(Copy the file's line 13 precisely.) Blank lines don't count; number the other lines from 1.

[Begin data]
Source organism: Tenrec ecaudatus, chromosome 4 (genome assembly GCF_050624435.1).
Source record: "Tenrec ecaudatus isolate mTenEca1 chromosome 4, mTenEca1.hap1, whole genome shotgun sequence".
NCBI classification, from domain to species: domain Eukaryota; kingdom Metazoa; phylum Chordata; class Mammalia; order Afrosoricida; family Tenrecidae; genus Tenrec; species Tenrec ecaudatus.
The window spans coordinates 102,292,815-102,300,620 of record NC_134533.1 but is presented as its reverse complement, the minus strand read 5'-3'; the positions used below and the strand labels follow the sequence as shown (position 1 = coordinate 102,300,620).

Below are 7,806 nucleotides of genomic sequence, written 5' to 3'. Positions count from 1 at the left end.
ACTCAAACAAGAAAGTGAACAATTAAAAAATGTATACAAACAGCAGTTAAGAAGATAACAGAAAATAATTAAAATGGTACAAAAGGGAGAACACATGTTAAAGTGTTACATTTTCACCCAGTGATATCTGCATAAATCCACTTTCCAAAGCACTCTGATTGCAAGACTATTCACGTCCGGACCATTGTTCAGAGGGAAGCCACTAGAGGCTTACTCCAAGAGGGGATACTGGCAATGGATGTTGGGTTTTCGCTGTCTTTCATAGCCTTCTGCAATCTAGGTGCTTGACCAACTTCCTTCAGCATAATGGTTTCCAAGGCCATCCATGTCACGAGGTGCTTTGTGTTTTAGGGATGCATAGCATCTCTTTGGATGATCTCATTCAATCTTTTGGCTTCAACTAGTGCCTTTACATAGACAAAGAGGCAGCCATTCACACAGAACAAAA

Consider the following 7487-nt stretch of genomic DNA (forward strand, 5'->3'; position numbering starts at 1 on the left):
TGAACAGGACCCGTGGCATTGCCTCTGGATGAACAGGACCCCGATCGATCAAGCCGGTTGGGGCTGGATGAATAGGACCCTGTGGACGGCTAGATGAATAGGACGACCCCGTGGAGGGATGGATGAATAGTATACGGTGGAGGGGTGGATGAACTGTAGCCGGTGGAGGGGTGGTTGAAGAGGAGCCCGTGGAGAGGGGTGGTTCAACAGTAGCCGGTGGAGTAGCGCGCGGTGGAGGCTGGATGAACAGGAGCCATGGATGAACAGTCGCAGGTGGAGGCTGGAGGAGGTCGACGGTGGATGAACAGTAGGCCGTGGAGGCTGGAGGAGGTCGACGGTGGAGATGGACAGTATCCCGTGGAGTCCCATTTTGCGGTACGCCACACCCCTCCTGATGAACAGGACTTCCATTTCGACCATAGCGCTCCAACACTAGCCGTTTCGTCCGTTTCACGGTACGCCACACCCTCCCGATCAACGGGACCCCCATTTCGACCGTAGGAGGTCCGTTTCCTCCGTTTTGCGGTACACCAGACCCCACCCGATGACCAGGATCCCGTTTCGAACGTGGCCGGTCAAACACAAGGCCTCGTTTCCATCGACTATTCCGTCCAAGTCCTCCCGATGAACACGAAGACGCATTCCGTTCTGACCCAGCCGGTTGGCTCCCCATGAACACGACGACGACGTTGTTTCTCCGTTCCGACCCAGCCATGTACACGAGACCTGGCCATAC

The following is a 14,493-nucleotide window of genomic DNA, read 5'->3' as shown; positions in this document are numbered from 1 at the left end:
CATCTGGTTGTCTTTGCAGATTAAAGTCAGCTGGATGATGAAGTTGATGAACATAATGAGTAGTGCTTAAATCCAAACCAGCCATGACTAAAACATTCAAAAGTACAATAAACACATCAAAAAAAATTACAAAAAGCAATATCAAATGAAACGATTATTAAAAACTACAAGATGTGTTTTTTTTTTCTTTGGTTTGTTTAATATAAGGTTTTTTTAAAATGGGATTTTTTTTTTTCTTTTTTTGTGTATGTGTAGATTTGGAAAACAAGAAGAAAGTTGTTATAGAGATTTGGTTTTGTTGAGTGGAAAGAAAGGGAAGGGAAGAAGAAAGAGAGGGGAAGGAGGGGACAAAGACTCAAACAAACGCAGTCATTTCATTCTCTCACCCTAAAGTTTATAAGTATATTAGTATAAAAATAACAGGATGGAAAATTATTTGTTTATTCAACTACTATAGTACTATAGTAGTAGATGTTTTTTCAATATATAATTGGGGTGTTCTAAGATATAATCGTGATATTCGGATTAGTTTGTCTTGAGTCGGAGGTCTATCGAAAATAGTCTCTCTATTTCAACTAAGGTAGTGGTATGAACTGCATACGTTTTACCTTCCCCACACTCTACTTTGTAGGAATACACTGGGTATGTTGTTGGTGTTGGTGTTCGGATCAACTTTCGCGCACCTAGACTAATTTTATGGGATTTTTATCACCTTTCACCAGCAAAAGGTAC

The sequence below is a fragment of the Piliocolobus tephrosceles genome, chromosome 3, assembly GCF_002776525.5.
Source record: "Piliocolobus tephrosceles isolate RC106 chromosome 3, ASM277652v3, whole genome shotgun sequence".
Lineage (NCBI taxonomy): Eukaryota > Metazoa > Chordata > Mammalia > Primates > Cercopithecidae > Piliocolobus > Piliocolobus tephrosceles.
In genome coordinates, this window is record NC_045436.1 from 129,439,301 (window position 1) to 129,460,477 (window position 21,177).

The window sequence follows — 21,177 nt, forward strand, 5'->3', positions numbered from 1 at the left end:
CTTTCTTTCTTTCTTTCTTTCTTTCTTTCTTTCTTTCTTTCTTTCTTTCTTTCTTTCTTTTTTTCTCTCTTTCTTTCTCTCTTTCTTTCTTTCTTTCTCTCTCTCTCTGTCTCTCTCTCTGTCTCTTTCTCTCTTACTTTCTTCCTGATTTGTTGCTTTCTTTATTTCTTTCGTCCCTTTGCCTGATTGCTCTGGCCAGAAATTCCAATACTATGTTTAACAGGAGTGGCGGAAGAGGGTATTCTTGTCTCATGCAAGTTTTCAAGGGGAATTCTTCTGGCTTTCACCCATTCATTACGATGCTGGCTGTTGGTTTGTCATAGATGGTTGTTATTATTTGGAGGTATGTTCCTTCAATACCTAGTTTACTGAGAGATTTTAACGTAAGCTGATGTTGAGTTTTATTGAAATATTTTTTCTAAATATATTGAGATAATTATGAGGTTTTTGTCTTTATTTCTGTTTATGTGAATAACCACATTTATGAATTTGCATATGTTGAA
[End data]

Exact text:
Lineage (NCBI taxonomy): Eukaryota > Metazoa > Chordata > Mammalia > Primates > Cercopithecidae > Piliocolobus > Piliocolobus tephrosceles.